• I rather open connection manually outside of the transaction but perhaps it is not needed.
  • Both save changes successfully run and Transaction.Current has empty distributed transaction Id so it should be still local.
  • The saving is much more complicated and you must use ObjectContext because DbContext doesn't have all necessary methods.
  • It doesn't have to work in every scenario. Even MSDN claims this:

Promotion of a transaction to a DTC may occur when a connection is closed and reopened within a single transaction. Because the Entity Framework opens and closes the connection automatically, you should consider manually opening and closing the connection to avoid transaction promotion.

The problem with DbContext API is that it closes and reopens connection even if you open it manually so it is a opened question if API always correctly identifies if it runs in the context of transaction and do not close connection.

share|improve this answer
    
Is there a way for me to implement a two-phase commit like with the Transaction Scope that will not scale into MSDTC? For instance, is there any interface or API that I could look into to keep working with transactions just like TransactionScope but that I could handle all by myself? –  ALMMa Jan 9 '12 at 16:17
    
I don't think so but it is just guess. MSDTC is central component in implementation of two-phase commit on MS platform. –  Ladislav Mrnka Jan 9 '12 at 18:25
    
I've found this other post on SO: stackoverflow.com/questions/815586/… It's not so easy but what if I create a controller with multiple transactions (one for each context) and inside the transactions I do a SaveChanges(false). If everything goes OK I can do the TransactionScope.Complete() and the AcceptAllChanges. Sounds interesting, but I don't know if it will work at all. –  ALMMa Jan 10 '12 at 12:49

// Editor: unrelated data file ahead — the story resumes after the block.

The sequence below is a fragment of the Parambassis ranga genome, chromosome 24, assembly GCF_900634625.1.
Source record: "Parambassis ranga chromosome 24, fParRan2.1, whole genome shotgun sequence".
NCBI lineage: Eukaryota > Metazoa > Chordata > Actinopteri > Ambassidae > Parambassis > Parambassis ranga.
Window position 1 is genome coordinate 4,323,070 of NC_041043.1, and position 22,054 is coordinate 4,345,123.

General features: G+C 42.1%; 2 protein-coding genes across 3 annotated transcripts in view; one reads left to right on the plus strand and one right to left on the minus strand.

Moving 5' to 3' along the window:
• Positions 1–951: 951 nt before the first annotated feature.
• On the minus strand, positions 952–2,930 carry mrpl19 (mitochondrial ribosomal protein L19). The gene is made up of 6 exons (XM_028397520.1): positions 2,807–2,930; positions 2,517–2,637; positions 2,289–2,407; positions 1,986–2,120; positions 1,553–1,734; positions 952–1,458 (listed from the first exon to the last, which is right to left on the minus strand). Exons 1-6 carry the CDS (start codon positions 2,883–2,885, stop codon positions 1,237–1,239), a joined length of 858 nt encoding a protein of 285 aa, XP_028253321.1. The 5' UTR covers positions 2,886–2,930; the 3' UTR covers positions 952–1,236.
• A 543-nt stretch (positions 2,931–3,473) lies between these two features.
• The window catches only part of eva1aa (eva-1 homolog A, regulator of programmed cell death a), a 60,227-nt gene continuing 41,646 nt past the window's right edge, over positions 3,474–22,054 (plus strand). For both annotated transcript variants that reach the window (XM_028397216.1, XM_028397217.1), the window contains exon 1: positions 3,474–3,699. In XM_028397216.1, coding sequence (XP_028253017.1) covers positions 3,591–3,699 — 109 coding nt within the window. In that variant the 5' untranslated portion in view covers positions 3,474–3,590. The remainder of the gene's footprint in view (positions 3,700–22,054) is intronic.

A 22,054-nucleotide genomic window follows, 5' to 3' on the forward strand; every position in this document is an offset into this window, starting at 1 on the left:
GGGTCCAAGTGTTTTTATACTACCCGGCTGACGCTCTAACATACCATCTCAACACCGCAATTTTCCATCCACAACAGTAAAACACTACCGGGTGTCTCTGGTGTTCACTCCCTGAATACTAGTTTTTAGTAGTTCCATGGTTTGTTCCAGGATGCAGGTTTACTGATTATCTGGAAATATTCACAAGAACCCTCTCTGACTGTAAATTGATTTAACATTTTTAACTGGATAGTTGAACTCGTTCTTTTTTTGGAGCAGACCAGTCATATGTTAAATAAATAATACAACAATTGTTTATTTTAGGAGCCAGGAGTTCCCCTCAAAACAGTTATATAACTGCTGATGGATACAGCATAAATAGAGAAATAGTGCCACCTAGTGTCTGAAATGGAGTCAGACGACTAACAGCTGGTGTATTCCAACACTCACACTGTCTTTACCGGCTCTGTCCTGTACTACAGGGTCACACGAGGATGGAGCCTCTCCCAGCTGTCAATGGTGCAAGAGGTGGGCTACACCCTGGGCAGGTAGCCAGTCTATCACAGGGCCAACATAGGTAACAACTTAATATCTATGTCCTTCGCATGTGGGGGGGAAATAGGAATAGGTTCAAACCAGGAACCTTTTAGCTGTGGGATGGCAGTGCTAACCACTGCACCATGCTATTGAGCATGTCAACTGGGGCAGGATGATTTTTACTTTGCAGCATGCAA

And what will you do if anything goes wrong? Some trasactions can be already committed and you will have to write custom compensation to revert changes. –  Ladislav Mrnka Jan 10 '12 at 14:19
    
See my answer (too big for comments)... –  ALMMa Jan 10 '12 at 17:55
add comment

@Ladislav Mrnka You were right from the start: I have to use MSDTC.

I've tried multiple things here including the sample code I've provided. I've tested it many times with changed hare and there but it won't work. The error goes deep into how EF and DbContext works and for that to change I'd finally find myself with my very own ORM tool. It's not the case.

I've also talked to a friend (MVP) that know a lot about EF too. We have tested some other things here but it won't work the way I want it to. I'll end up with multiple isolated transactions (I was trying to get them together with my sample code) and with this approach I don't have any way to enforce a full rollback automatically and I'll have to create a lot of generic/custom code to manually rollback changes and here comes another question: what if this sort of rollback fails (it's not a rollback, just an update)?

So, the only way we found here is to use the MSDTC and build some tools to help debug/test if DTC is enabled, if client/server firewalls are ok and all that stuff.

Thanks anyway. =)

share|improve this answer
add comment

So, any chance this has changed by October 19th? All over the intertubes, people suggest the following code, and it doesn't work:

    (_contextA as IObjectContextAdapter).ObjectContext.Connection.Open();
    (_contextB as IObjectContextAdapter).ObjectContext.Connection.Open();

    using (var transaction = new TransactionScope(TransactionScopeOption.Required, new TransactionOptions{IsolationLevel = IsolationLevel.ReadUncommitted, Timeout = TimeSpan.MaxValue}))
{
    _contextA.SaveChanges();
    _contextB.SaveChanges();

    // Commit the transaction
    transaction.Complete();
}

    // Close open connections
    (_contextA as IObjectContextAdapter).ObjectContext.Connection.Close();
    (_contextB as IObjectContextAdapter).ObjectContext.Connection.Close();

This is a serious drag for implementing a single Unit of Work class across repositories. Any new way around this?

share|improve this answer
add comment

Your Answer

 
discard

By posting your answer, you agree to the privacy policy and terms of service.

Not the answer you're looking for? Browse other questions tagged or ask your own question.